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Growth in our MIST: the economic bloc to watch

Julia Gillard and Susilo Bambang Yudhoyono both acknowledge the importance of a strong relationship between Australia and Indonesia. AAP

Trade liberalisation has pulled many developing countries into emerging markets in the last decade. Jim O’Neil, an economist and chairman of Goldman Sachs, who forecast global economic domination by certain developing countries - in particular Brazil, Russia, India, and China (BRICs) - now challenges us with notions of a new phase of global economic development. The anticipated international alignment of Mexico, Indonesia, South Korea and Turkey (MIST) is representative of the new wave of emerging markets.

These four countries, all members of the G20 group, are clearly a powerful rhetorical agglomeration. The influence of MIST is evident upon analyses of their macro and micro political-economies. Due to our trade and diplomatic relationship with the MIST countries, it is important that Australia understands the implications of this economic bloc.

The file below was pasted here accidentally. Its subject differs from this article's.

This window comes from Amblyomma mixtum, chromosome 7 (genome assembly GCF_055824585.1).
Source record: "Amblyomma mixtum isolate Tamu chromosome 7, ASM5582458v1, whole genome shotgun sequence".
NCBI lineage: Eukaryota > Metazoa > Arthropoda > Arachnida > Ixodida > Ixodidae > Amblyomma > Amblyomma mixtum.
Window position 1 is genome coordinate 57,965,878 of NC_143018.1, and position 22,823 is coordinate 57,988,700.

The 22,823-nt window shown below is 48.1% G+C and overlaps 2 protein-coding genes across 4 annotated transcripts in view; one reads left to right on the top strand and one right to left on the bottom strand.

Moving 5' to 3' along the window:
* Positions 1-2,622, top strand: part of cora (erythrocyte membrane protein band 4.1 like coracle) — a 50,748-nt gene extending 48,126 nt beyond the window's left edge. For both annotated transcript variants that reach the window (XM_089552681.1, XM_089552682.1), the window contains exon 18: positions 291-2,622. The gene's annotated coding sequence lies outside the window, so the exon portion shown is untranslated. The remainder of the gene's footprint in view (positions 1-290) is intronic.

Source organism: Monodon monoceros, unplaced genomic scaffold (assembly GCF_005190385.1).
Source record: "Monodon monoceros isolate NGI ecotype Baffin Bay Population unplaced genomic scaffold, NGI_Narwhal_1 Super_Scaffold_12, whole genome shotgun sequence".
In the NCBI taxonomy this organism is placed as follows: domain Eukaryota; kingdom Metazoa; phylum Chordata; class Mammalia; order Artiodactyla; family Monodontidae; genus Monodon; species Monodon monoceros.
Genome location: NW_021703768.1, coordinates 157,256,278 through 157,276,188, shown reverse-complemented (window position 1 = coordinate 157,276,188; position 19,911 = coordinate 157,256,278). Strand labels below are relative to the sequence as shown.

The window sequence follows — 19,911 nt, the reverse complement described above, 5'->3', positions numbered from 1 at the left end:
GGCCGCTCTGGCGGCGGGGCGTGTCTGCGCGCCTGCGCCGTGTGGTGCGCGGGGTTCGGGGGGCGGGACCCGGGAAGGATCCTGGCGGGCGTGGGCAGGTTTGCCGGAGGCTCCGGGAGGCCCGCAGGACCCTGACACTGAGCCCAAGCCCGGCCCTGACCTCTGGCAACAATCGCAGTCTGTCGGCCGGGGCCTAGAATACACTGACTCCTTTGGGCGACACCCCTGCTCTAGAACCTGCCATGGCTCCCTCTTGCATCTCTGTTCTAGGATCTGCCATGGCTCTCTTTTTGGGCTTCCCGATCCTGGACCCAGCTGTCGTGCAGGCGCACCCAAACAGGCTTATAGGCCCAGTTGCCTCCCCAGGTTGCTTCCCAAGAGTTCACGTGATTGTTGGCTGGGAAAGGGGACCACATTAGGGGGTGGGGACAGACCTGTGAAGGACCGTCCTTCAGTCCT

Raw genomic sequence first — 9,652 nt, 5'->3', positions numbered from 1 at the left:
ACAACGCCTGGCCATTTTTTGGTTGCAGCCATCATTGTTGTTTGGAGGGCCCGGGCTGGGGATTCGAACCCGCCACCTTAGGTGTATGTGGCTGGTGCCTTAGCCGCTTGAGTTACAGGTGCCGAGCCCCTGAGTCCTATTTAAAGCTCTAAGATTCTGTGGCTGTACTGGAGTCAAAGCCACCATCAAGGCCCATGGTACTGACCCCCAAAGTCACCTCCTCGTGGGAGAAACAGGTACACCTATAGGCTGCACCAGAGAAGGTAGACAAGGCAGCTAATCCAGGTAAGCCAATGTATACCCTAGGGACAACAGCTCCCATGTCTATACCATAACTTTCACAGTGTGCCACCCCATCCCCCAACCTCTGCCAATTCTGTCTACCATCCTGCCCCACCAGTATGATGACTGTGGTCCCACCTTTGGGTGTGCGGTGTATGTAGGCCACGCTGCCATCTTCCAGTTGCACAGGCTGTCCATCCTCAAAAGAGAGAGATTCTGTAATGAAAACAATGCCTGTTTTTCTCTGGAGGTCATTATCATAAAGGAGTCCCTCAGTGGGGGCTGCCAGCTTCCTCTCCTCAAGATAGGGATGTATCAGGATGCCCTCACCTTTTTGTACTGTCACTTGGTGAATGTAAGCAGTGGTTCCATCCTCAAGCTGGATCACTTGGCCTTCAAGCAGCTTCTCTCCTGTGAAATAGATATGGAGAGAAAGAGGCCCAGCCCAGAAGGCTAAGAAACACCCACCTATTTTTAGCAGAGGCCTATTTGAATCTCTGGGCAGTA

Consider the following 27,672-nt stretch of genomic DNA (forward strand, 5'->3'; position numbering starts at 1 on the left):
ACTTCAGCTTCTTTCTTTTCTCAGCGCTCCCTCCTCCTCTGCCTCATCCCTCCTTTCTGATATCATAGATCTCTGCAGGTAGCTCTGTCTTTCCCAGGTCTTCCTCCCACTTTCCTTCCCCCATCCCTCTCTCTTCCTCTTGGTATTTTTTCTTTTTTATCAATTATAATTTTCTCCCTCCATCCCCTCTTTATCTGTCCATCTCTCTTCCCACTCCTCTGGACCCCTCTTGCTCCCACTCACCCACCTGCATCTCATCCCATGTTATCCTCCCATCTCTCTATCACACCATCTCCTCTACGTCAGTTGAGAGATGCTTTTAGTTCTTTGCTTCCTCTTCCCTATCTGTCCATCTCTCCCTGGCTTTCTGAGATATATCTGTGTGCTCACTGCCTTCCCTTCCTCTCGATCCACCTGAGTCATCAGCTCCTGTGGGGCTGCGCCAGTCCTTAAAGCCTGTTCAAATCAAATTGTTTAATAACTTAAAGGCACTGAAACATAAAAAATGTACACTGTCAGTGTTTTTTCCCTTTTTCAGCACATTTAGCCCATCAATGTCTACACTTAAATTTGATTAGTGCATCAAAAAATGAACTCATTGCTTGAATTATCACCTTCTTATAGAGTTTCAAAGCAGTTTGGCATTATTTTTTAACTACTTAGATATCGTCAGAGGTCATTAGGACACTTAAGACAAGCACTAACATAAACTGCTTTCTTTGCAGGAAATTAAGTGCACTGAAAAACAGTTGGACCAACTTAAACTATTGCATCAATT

Mexico was one of the last decade’s fastest growing nations. Membership of the North American Free Trade Agreement (NAFTA) has brought some positive outcomes to this nation. Mexico’s proximity to the US, and links with Central and South American markets, as well as its Hispanic culture, underpins international investors’ and multinational corporations’ choice of Mexico as a strategic investment location. The country’s inflation rate is considered ‘normal’ as far as developing nations go.

Nevertheless, international investors believe that failure to liberalise the labour market, improve a paltry tax take, and attract more foreign investment could condemn Mexico to years of weak growth and threaten its credit rating in the foreseeable future.